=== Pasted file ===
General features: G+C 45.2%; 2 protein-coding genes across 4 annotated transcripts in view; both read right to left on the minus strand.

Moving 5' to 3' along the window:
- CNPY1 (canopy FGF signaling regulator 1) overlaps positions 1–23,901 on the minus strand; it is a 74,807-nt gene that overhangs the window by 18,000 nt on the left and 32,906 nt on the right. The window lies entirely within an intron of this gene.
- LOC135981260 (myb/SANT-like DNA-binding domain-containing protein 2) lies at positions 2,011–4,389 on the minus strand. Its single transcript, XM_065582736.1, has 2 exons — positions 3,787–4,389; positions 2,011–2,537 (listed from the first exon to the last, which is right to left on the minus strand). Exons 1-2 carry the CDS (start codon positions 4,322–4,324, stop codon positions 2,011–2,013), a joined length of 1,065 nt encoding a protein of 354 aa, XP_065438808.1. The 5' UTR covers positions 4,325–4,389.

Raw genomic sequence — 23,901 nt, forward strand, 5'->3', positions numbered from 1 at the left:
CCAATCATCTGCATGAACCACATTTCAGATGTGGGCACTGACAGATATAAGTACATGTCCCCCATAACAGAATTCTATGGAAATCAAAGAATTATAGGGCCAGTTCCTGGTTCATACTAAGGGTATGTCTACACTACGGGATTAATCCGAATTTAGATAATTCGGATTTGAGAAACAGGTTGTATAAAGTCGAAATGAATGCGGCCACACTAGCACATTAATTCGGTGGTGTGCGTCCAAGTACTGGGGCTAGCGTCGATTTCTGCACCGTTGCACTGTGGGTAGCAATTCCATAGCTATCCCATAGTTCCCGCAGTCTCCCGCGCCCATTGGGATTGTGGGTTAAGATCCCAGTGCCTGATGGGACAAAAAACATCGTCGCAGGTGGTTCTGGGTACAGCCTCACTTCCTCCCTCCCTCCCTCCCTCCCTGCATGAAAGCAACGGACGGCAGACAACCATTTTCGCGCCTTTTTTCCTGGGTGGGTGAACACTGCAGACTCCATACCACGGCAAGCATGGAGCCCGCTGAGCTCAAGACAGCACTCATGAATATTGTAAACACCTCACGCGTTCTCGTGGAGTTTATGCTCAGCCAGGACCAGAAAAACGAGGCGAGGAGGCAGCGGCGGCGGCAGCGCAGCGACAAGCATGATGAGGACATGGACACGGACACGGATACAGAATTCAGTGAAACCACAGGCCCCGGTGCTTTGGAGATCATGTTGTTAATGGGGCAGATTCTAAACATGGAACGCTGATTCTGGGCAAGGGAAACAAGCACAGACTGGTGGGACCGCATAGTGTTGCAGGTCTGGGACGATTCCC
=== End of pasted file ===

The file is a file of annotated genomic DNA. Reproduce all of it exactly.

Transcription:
General features: G+C 45.2%; 2 protein-coding genes across 4 annotated transcripts in view; both read right to left on the minus strand.

Moving 5' to 3' along the window:
- CNPY1 (canopy FGF signaling regulator 1) overlaps positions 1–23,901 on the minus strand; it is a 74,807-nt gene that overhangs the window by 18,000 nt on the left and 32,906 nt on the right. The window lies entirely within an intron of this gene.
- LOC135981260 (myb/SANT-like DNA-binding domain-containing protein 2) lies at positions 2,011–4,389 on the minus strand. Its single transcript, XM_065582736.1, has 2 exons — positions 3,787–4,389; positions 2,011–2,537 (listed from the first exon to the last, which is right to left on the minus strand). Exons 1-2 carry the CDS (start codon positions 4,322–4,324, stop codon positions 2,011–2,013), a joined length of 1,065 nt encoding a protein of 354 aa, XP_065438808.1. The 5' UTR covers positions 4,325–4,389.

Raw genomic sequence — 23,901 nt, forward strand, 5'->3', positions numbered from 1 at the left:
CCAATCATCTGCATGAACCACATTTCAGATGTGGGCACTGACAGATATAAGTACATGTCCCCCATAACAGAATTCTATGGAAATCAAAGAATTATAGGGCCAGTTCCTGGTTCATACTAAGGGTATGTCTACACTACGGGATTAATCCGAATTTAGATAATTCGGATTTGAGAAACAGGTTGTATAAAGTCGAAATGAATGCGGCCACACTAGCACATTAATTCGGTGGTGTGCGTCCAAGTACTGGGGCTAGCGTCGATTTCTGCACCGTTGCACTGTGGGTAGCAATTCCATAGCTATCCCATAGTTCCCGCAGTCTCCCGCGCCCATTGGGATTGTGGGTTAAGATCCCAGTGCCTGATGGGACAAAAAACATCGTCGCAGGTGGTTCTGGGTACAGCCTCACTTCCTCCCTCCCTCCCTCCCTCCCTGCATGAAAGCAACGGACGGCAGACAACCATTTTCGCGCCTTTTTTCCTGGGTGGGTGAACACTGCAGACTCCATACCACGGCAAGCATGGAGCCCGCTGAGCTCAAGACAGCACTCATGAATATTGTAAACACCTCACGCGTTCTCGTGGAGTTTATGCTCAGCCAGGACCAGAAAAACGAGGCGAGGAGGCAGCGGCGGCGGCAGCGCAGCGACAAGCATGATGAGGACATGGACACGGACACGGATACAGAATTCAGTGAAACCACAGGCCCCGGTGCTTTGGAGATCATGTTGTTAATGGGGCAGATTCTAAACATGGAACGCTGATTCTGGGCAAGGGAAACAAGCACAGACTGGTGGGACCGCATAGTGTTGCAGGTCTGGGACGATTCCC